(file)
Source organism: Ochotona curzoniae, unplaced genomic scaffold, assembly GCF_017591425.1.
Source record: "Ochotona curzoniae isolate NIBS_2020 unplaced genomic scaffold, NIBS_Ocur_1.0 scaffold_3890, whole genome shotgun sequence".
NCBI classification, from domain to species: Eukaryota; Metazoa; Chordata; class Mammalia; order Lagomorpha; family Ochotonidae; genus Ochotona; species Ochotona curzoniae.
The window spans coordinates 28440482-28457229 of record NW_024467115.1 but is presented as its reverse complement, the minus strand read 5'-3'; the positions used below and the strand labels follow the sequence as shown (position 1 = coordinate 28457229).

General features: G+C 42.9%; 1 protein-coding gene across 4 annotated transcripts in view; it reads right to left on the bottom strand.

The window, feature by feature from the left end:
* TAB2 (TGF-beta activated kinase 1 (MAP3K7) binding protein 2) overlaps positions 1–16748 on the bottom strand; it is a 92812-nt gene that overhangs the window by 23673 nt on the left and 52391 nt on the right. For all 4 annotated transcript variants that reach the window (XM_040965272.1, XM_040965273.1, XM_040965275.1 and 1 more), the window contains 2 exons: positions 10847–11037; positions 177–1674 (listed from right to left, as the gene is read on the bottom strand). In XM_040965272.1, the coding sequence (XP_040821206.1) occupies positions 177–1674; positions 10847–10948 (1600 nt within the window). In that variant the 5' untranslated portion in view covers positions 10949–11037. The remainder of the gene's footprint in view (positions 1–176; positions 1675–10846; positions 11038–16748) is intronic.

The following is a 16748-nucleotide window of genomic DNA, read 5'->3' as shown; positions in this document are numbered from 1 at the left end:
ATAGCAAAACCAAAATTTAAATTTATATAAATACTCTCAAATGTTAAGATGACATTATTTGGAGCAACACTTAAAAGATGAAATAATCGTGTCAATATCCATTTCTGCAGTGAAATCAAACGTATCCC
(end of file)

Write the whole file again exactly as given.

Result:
Source organism: Ochotona curzoniae, unplaced genomic scaffold, assembly GCF_017591425.1.
Source record: "Ochotona curzoniae isolate NIBS_2020 unplaced genomic scaffold, NIBS_Ocur_1.0 scaffold_3890, whole genome shotgun sequence".
NCBI classification, from domain to species: Eukaryota; Metazoa; Chordata; class Mammalia; order Lagomorpha; family Ochotonidae; genus Ochotona; species Ochotona curzoniae.
The window spans coordinates 28440482-28457229 of record NW_024467115.1 but is presented as its reverse complement, the minus strand read 5'-3'; the positions used below and the strand labels follow the sequence as shown (position 1 = coordinate 28457229).

General features: G+C 42.9%; 1 protein-coding gene across 4 annotated transcripts in view; it reads right to left on the bottom strand.

The window, feature by feature from the left end:
* TAB2 (TGF-beta activated kinase 1 (MAP3K7) binding protein 2) overlaps positions 1–16748 on the bottom strand; it is a 92812-nt gene that overhangs the window by 23673 nt on the left and 52391 nt on the right. For all 4 annotated transcript variants that reach the window (XM_040965272.1, XM_040965273.1, XM_040965275.1 and 1 more), the window contains 2 exons: positions 10847–11037; positions 177–1674 (listed from right to left, as the gene is read on the bottom strand). In XM_040965272.1, the coding sequence (XP_040821206.1) occupies positions 177–1674; positions 10847–10948 (1600 nt within the window). In that variant the 5' untranslated portion in view covers positions 10949–11037. The remainder of the gene's footprint in view (positions 1–176; positions 1675–10846; positions 11038–16748) is intronic.

The following is a 16748-nucleotide window of genomic DNA, read 5'->3' as shown; positions in this document are numbered from 1 at the left end:
ATAGCAAAACCAAAATTTAAATTTATATAAATACTCTCAAATGTTAAGATGACATTATTTGGAGCAACACTTAAAAGATGAAATAATCGTGTCAATATCCATTTCTGCAGTGAAATCAAACGTATCCC